It is possible to couple a computer system 1 with a computer system 2 by attaching one of the channels of computer system 1 and one of the channels of computer system 2 to a common channel switch. Thus, computer system 1 may access the I/O devices that are attached to computer system 2, and vice versa. Any of the computer systems can thus access any I/O device, no matter to which computer system said I/O device is attached. But besides addressing remote I/O devices, it is also possible, with said channel switch, to access the memory of any other computer system, and to perform remote read- and/or write-accesses to the other computer system's memory. Let us consider the case that computer system 1 has to pass a message to computer system 2. Said message has to be forwarded, via the I/O adapter of computer system 1, via a channel of computer system 1, via the channel switch, via a channel of computer system 2, and via the I/O adapter of computer system 2, to the memory of computer system 2. As this communication path is very long, message passing takes a long time and therefore, the main disadvantage of this method is its high latency. Another disadvantage is that each computer system is allowed to perform, via the channel switch, write-accesses to a "foreign" computer system, and therefore, hazards may occur. A faulty external write-access to the memory of one of the computer systems might destroy data integrity. Furtheron, message passing via a channel switch is only possible in case each of the computer systems is equipped with said channel links. There also exist less expensive solutions that allow to directly connect SCSI devices to the computer system's I/O adapters. For such "small" solutions, message passing via a channel switch is not possible anyway.
In U.S. Pat. No. 5,412,803 "High performance intersystem communication for data processing systems", to R. S. Capowsky, P. J. Brown, I. T. Fasano, T. A. Gregg, D. W. Westcott, N. G. Bartow and G. Salyer, a message passing scheme is proposed where dedicated buffers assigned to the node processors are used as mailboxes where the messages can be put by the connected node processors. Here, an originator buffer in a message originator element and a recipient buffer in a message recipient element are provided for message passing, whereby each of said originator buffers and each of said recipient buffers is composed of three logical areas, a request area, a response area, and a data area, and whereby a transmission path connects said originator buffer to said recipient buffer. A message request is transferred from the request area of the originator buffer to the request area of the recipient buffer and optionally, message data is transferred from the data area of the originator buffer to the data area of the connected recipient buffer. The message recipient element may respond by transferring a message response from the response area of the recipient buffer to the response area of the originator buffer, and, optionally, transfer message data from the data area of the recipient buffer to the data area of the originator buffer. Requests and responses have to queue up and are executed in sequence. A rather complicated message-time-out procedure is initiated each time a message is transmitted. A second disadvantage is that, in case there exist a multitude of communication paths between two computer systems, a large amount of buffers have to be provided. As each buffer is segmented into three logical areas, a lot of extra hardware is required, and therefore, this solution is rather expensive, and it uses a lot of valuable chip space. The problems that emerge when a "foreign" computer system performs a write access to the own system's memory are not received by this solution.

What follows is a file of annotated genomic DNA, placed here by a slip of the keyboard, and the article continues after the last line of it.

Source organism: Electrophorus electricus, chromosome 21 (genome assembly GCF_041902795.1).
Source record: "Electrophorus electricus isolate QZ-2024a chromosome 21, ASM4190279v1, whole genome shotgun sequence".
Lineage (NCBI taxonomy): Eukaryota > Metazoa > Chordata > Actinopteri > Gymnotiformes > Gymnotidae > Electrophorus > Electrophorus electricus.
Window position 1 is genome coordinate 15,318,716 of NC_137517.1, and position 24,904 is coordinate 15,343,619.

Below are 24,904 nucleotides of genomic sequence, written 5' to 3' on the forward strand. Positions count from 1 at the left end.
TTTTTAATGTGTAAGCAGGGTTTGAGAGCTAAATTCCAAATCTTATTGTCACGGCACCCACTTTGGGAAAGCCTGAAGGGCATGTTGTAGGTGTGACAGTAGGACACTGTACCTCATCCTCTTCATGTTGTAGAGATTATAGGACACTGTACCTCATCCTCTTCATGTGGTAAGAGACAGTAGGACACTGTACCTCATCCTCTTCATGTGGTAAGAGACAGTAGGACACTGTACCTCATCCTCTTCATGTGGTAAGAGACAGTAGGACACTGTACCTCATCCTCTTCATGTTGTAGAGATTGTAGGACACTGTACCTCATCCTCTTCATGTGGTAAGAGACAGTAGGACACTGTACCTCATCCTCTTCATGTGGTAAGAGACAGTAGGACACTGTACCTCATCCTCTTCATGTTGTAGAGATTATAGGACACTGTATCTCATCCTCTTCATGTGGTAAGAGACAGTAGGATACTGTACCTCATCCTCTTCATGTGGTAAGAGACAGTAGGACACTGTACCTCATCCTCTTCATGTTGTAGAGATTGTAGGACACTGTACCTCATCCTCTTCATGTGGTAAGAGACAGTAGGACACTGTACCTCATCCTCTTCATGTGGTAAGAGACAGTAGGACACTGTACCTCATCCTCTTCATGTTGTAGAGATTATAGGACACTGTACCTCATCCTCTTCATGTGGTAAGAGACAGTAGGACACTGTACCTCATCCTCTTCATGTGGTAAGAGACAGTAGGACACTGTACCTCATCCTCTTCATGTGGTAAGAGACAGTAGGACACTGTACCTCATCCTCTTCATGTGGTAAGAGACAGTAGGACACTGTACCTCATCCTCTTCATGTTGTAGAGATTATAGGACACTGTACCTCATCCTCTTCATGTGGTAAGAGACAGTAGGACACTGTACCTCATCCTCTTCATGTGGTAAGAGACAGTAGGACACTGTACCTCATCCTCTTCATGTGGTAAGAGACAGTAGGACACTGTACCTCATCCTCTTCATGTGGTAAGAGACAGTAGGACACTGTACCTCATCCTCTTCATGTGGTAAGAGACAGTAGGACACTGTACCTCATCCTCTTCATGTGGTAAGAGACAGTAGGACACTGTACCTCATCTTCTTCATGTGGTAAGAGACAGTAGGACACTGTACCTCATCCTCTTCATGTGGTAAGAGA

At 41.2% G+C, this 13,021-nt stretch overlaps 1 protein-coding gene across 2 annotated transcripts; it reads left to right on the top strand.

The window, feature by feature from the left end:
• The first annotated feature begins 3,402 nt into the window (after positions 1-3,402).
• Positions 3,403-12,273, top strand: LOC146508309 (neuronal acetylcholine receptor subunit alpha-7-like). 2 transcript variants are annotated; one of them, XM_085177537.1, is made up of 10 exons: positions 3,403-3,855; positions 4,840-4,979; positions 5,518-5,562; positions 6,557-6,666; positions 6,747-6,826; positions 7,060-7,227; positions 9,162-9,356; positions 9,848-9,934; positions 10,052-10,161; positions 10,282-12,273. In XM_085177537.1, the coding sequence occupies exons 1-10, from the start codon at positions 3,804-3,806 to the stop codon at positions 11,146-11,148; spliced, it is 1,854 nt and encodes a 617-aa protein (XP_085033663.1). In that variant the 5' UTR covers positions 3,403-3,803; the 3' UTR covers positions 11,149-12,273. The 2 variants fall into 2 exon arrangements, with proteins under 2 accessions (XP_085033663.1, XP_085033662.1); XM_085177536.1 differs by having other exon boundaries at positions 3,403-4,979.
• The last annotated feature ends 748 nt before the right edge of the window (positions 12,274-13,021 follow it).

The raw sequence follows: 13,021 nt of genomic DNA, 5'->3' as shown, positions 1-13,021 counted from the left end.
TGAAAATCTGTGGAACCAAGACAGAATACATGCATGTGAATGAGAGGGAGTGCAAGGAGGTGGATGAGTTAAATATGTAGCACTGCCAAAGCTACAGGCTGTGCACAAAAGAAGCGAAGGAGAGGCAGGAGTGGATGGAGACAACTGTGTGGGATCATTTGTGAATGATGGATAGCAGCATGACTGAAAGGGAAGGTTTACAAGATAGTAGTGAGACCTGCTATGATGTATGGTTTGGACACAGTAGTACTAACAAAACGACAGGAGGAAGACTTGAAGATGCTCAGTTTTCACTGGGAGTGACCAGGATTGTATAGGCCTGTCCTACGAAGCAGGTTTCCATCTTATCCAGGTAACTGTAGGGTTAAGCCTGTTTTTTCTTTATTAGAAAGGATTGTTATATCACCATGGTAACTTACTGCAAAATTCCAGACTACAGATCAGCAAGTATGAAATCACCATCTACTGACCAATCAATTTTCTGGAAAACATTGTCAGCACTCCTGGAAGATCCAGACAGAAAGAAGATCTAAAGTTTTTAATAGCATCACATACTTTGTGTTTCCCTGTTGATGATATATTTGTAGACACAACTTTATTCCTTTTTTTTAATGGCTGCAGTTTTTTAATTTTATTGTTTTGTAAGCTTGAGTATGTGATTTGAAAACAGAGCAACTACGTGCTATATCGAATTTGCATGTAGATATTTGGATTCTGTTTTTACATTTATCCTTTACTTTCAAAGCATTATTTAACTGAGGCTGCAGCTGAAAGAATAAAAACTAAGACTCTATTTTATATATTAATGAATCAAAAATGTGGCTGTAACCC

It is therefore an object of the invention to provide a method and means for message passing between computer systems that avoids the drawbacks of prior art solutions, and, in particular, to provide a method and means for intersystem message passing allowing for a low latency data transfer.
It is another object of the invention to provide a method and means for message passing between computer system that avoids difficult arbitration, routing and time-out procedures.
It is another object of the invention to provide a method and means for message passing between computer systems that avoids granting write authority for the own computer system's memory to any remote computer system.
It is another object of the invention to provide a method and means for message passing between computer systems which does not require a lot of extra hardware, especially in case there exist a multitude of different communication paths between said computer systems.
The object of the invention is solved by a method for exchanging data between a computer system A and a computer system B according to claim 1, and by data exchange means for exchanging messages between a computer system A and a computer system B according to claim 11.
The method proposed allows for a low latency message passing between a multitude of computer systems. Messages that are to be transmitted and that are stored to the sender system's memory can be obtained by the receiver system performing a direct memory access to the sender system's memory. Thus, messages are transferred quickly in one single data transfer.
Another advantage is that the method proposed only requires read accesses to a remote system's memory. Write accesses to foreign systems are forbidden, and thus, hazards are avoided and data integrity is preserved. The risk of a faulty remote write access that destroys useful data in the own system's memory does not exist with the solution proposed.